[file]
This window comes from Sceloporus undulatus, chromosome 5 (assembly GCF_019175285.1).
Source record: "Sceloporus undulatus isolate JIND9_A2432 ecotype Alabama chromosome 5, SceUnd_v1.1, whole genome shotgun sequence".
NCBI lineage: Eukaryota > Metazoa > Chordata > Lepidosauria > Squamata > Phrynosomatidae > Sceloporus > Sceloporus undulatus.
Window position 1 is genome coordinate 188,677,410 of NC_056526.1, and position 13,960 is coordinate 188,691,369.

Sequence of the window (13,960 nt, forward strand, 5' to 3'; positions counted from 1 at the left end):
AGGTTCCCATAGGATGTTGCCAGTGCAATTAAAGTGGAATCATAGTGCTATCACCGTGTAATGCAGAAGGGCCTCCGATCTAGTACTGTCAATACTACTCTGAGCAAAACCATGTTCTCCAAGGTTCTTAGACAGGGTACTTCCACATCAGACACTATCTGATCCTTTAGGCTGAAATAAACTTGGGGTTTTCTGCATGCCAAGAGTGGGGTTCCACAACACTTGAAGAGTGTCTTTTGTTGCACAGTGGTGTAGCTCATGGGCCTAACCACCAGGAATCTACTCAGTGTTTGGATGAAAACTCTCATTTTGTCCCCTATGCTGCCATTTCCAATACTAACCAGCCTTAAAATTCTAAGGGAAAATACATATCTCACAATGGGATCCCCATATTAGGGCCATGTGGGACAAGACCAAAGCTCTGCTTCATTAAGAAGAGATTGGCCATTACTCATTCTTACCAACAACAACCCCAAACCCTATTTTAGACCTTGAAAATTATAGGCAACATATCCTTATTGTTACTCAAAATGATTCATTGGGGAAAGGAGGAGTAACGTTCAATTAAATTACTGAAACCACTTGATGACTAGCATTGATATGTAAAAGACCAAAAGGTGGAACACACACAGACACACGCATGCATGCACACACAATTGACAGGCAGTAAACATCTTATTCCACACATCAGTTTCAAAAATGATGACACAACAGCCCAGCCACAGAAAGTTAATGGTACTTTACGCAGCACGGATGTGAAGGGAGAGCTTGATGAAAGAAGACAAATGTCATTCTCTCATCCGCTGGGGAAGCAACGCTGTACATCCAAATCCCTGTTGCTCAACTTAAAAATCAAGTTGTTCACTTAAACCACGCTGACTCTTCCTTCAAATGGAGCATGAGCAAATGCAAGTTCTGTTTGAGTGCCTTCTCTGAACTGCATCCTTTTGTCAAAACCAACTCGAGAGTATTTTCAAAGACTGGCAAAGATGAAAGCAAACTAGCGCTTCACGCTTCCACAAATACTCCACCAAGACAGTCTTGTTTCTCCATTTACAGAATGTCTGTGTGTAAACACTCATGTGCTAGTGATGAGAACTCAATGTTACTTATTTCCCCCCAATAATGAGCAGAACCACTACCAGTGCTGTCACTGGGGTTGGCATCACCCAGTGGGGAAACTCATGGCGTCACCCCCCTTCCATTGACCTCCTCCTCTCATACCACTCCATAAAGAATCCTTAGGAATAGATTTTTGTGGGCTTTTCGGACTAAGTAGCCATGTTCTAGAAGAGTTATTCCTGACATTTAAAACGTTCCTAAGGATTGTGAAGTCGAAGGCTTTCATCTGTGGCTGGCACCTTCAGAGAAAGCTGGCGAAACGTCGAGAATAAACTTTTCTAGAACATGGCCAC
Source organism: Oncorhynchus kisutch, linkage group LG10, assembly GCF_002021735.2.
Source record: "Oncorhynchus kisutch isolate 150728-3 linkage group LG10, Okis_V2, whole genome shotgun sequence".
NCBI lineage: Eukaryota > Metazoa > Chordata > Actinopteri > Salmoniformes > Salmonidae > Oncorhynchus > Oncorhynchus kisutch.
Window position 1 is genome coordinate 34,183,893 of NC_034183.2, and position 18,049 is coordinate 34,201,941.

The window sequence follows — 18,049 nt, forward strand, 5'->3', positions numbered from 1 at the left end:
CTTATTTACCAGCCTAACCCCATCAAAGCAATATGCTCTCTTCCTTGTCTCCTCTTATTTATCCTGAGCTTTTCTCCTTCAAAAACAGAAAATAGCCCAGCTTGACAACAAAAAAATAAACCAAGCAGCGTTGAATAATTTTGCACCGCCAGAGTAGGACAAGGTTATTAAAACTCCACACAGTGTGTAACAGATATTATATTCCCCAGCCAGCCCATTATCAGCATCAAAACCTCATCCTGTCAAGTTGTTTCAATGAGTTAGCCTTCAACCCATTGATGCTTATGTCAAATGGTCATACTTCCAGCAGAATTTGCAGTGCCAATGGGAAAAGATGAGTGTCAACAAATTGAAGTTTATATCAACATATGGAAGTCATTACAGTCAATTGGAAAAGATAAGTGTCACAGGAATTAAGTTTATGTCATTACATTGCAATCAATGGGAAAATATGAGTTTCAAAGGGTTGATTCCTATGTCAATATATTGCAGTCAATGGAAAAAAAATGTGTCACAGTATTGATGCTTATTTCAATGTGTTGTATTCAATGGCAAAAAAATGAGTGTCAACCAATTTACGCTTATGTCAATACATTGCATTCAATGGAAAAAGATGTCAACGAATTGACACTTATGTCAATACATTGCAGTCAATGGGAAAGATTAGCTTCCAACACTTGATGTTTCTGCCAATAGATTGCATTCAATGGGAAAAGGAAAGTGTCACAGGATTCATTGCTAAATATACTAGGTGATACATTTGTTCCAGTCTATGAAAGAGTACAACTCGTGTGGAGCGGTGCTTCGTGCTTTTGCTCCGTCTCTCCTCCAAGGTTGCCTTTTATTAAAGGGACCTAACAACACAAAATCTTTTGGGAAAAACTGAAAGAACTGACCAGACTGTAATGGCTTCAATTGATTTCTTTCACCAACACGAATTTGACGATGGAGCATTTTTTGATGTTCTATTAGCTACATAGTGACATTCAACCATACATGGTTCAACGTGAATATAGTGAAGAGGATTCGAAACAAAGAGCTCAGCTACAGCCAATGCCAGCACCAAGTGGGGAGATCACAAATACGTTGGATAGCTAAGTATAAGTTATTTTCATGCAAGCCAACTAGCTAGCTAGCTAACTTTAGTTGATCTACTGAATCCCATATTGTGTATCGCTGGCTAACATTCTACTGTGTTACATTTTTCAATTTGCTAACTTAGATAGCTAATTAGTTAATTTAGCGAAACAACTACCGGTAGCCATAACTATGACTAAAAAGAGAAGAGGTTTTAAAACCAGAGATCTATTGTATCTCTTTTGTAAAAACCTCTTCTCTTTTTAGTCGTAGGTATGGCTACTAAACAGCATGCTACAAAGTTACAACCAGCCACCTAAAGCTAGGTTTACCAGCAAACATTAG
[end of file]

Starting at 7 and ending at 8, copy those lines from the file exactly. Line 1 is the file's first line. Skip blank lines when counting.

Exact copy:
Source organism: Oncorhynchus kisutch, linkage group LG10, assembly GCF_002021735.2.
Source record: "Oncorhynchus kisutch isolate 150728-3 linkage group LG10, Okis_V2, whole genome shotgun sequence".